Federal Judge: Michigan Recount To Start Immediately

A federal judge has ordered the recount of Michigan’s more than4.8 million presidential ballots to begin at noon Monday.

The judge also ordered the state to “assemble necessary staff towork sufficient hours” in order to complete the recount byDec. 13. Michigan mandates a two-day waiting period beforerecounting votes, which would push the start of the recount toWednesday, but U.S. District Judge Mark Goldsmith agreed withlawyers that waiting would violate voting rights.

The decision came in early Monday morning,following a three-hour emergency hearing in federal courtSunday. Attorneys for former Green Party candidate Jill Steinargued hand counting Michigan’s 4.8 million ballots should beginimmediately.

Under Michigan law, state officials must wait two business daysafter hearing an objection to a recount before they can startcounting, in order to allow a court review of how the stateelection officials ruled on the objection. The state board ofcanvassers voted 2-2 on President-elect Donald Trump’s objection toStein’s recount, meaning that Wednesday morning was the earliestthat a recount could start — but the judge’s ruling changedthat.

The judge’s decision means that Stein’s attorneys have shown “a credible threat exists and thatthe recount were delayed, would not be completed by Dec. 13,” whichis the federal safe harbor deadline to guarantee Michigan’selectoral votes are counted on Dec. 19.

Trump received 2,279,543 votes, while former Secretary ofState Hillary Clinton, the Democratic nominee,received 2,268,839 votes after the Election Day tally.Libertarian candidate Gary Johnson received 172,136 votes,while Stein hauled in 51,463 votes.

The recount effort garnered additionalcredibility when the director of the University of Michigan Centerfor Computer Security and Society, J. Alex Halderman published perceivedirregularities in voting systems in key Midwestern states. Thereport, while saying that a hack may be unlikely, highlightedconcerns that hackers may have infiltrated the electronic votingsystems in Wisconsin, Michigan, and Pennsylvania. Trump wonMichigan by a little over 10,000 votes.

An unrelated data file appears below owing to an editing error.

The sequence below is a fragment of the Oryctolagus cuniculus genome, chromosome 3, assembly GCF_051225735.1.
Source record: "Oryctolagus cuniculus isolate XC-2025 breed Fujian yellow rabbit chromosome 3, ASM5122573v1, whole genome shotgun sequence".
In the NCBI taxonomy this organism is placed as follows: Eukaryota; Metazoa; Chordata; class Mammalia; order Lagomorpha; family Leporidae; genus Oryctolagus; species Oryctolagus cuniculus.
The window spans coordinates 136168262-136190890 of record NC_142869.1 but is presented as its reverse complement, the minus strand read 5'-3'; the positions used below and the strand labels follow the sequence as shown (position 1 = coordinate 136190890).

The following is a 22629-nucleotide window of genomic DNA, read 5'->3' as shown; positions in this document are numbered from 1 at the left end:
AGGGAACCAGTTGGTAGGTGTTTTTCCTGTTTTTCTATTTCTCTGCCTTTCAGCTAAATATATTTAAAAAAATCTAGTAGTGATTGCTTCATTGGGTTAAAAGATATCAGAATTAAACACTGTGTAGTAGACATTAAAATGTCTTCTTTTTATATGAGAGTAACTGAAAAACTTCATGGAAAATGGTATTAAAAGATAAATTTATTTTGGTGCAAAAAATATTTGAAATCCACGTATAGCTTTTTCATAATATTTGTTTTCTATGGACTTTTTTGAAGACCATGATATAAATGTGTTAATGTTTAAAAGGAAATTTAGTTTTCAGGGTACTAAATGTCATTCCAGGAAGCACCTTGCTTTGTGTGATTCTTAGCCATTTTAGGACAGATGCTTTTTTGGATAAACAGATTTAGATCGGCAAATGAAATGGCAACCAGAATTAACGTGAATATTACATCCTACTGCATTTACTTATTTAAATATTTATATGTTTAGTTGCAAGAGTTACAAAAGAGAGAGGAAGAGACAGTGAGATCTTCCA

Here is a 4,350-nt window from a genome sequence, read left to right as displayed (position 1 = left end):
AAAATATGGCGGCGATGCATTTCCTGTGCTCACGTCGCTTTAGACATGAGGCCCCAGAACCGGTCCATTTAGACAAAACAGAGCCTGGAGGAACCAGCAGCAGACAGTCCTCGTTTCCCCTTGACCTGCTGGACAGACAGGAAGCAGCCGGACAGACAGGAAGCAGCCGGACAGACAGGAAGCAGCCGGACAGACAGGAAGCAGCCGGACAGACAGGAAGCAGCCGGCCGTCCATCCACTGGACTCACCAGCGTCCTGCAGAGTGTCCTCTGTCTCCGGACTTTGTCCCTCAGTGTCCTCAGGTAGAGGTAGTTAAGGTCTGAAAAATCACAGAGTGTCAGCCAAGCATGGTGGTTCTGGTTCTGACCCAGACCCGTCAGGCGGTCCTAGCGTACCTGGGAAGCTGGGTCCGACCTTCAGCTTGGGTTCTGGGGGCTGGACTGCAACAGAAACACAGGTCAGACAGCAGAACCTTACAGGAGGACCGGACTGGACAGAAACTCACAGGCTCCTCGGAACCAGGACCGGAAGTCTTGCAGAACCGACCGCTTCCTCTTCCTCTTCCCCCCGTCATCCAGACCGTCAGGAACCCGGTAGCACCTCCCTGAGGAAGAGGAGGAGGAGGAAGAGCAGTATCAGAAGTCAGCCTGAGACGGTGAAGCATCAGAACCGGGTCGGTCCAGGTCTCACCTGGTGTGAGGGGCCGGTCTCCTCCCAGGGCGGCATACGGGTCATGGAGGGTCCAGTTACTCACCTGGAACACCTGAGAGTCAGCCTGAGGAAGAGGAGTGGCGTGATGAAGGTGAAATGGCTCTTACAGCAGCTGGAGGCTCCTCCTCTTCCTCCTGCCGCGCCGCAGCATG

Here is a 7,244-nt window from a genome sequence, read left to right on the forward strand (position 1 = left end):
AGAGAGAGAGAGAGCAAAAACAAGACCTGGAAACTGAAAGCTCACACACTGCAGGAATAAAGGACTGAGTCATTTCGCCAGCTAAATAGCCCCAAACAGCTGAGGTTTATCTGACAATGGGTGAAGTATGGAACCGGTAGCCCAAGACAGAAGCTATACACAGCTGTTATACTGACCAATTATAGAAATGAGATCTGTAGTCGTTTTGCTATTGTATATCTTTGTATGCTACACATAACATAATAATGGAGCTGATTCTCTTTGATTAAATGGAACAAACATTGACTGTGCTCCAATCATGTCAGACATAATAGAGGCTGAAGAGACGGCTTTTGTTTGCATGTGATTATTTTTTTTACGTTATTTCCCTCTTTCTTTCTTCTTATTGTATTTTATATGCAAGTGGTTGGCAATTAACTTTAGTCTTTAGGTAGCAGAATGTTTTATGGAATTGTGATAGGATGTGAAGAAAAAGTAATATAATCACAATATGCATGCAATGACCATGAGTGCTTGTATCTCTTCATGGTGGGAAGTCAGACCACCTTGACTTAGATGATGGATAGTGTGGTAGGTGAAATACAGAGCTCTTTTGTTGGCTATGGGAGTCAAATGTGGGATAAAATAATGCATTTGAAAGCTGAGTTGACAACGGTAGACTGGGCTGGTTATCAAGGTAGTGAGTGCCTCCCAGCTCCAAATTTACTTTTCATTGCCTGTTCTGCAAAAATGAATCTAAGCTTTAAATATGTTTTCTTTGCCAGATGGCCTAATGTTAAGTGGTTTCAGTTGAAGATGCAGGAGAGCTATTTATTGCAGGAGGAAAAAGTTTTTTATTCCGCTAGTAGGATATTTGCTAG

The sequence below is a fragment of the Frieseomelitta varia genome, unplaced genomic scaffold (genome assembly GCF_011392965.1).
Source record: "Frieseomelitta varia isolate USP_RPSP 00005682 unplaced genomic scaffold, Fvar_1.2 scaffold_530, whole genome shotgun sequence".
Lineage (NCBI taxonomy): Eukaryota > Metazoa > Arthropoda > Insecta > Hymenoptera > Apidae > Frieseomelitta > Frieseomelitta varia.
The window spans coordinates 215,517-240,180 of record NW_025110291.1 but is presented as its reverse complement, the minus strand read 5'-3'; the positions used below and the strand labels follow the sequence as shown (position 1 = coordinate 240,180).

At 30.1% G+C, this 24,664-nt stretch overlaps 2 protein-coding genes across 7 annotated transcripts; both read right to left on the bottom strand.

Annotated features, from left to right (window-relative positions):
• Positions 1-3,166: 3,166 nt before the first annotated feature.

The Clinton campaign recently confirmedit’s involvement in the recount effort, and is reportedlyorganizing volunteers in Michigan. (RELATED: Report: Clinton Begs For VolunteersTo Help With Michigan Recount)
Stein has retained formerState Democratic Party Chairman Mark Brewer in the recount effort.Brewer argued that the large number of ballots that left thepresidential portion blank represented a scenario that is“sufficient to change the result” of the election, according to the Detroit Free Press.

Meanwhile, theWisconsin recount is underway, with state officials racing theclock in order to complete before Dec. 19. Proponents of therecount effort argue that Clinton received 7 percent fewer votes incounties that relied on electronic-voting machines compared withcounties that used optical scanners/paper ballots. The group ofconcerned academics and lawyers claim that Clinton may have beendenied as many as 30,000 votes (she lost Wisconsin by 27,000votes). (RELATED: First Day Of Wisconsin Recount NetsHillary One Vote)

In Pennsylvania, Steinofficially requested for a recount Nov. 28, but confirmed that they are no longerseeking a recount in the Keystone state.

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